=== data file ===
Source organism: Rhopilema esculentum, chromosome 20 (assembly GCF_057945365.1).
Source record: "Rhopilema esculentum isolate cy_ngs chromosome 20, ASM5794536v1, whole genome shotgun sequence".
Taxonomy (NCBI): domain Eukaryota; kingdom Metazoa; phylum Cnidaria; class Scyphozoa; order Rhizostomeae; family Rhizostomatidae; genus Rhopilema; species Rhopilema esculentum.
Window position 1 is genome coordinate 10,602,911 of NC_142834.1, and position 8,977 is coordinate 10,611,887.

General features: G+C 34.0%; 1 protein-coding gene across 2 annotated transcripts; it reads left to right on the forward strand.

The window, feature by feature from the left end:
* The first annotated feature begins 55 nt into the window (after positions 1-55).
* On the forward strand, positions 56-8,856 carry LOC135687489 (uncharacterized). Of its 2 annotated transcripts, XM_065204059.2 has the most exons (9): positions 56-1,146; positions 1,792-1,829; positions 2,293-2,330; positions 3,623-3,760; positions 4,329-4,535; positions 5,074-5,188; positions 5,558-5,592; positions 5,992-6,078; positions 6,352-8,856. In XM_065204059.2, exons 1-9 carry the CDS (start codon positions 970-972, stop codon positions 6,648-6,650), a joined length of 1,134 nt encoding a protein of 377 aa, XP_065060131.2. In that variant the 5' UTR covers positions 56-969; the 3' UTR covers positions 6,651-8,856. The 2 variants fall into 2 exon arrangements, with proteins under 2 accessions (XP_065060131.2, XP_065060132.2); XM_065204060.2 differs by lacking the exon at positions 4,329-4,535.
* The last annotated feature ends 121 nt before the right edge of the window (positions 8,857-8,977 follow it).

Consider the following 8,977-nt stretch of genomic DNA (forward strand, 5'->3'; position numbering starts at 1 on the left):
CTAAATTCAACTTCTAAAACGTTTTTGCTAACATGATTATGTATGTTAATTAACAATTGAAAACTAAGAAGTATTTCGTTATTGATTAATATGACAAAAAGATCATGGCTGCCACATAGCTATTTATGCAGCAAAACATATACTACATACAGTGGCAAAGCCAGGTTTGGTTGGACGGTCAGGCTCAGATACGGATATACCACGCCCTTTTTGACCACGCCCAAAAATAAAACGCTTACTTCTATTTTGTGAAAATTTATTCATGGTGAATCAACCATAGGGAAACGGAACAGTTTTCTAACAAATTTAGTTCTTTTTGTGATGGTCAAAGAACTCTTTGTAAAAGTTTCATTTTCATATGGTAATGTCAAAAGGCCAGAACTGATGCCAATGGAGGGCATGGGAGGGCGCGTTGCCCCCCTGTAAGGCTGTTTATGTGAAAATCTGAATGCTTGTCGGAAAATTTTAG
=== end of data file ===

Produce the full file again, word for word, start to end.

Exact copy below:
Source organism: Rhopilema esculentum, chromosome 20 (assembly GCF_057945365.1).
Source record: "Rhopilema esculentum isolate cy_ngs chromosome 20, ASM5794536v1, whole genome shotgun sequence".
Taxonomy (NCBI): domain Eukaryota; kingdom Metazoa; phylum Cnidaria; class Scyphozoa; order Rhizostomeae; family Rhizostomatidae; genus Rhopilema; species Rhopilema esculentum.
Window position 1 is genome coordinate 10,602,911 of NC_142834.1, and position 8,977 is coordinate 10,611,887.

General features: G+C 34.0%; 1 protein-coding gene across 2 annotated transcripts; it reads left to right on the forward strand.

The window, feature by feature from the left end:
* The first annotated feature begins 55 nt into the window (after positions 1-55).
* On the forward strand, positions 56-8,856 carry LOC135687489 (uncharacterized). Of its 2 annotated transcripts, XM_065204059.2 has the most exons (9): positions 56-1,146; positions 1,792-1,829; positions 2,293-2,330; positions 3,623-3,760; positions 4,329-4,535; positions 5,074-5,188; positions 5,558-5,592; positions 5,992-6,078; positions 6,352-8,856. In XM_065204059.2, exons 1-9 carry the CDS (start codon positions 970-972, stop codon positions 6,648-6,650), a joined length of 1,134 nt encoding a protein of 377 aa, XP_065060131.2. In that variant the 5' UTR covers positions 56-969; the 3' UTR covers positions 6,651-8,856. The 2 variants fall into 2 exon arrangements, with proteins under 2 accessions (XP_065060131.2, XP_065060132.2); XM_065204060.2 differs by lacking the exon at positions 4,329-4,535.
* The last annotated feature ends 121 nt before the right edge of the window (positions 8,857-8,977 follow it).

Consider the following 8,977-nt stretch of genomic DNA (forward strand, 5'->3'; position numbering starts at 1 on the left):
CTAAATTCAACTTCTAAAACGTTTTTGCTAACATGATTATGTATGTTAATTAACAATTGAAAACTAAGAAGTATTTCGTTATTGATTAATATGACAAAAAGATCATGGCTGCCACATAGCTATTTATGCAGCAAAACATATACTACATACAGTGGCAAAGCCAGGTTTGGTTGGACGGTCAGGCTCAGATACGGATATACCACGCCCTTTTTGACCACGCCCAAAAATAAAACGCTTACTTCTATTTTGTGAAAATTTATTCATGGTGAATCAACCATAGGGAAACGGAACAGTTTTCTAACAAATTTAGTTCTTTTTGTGATGGTCAAAGAACTCTTTGTAAAAGTTTCATTTTCATATGGTAATGTCAAAAGGCCAGAACTGATGCCAATGGAGGGCATGGGAGGGCGCGTTGCCCCCCTGTAAGGCTGTTTATGTGAAAATCTGAATGCTTGTCGGAAAATTTTAG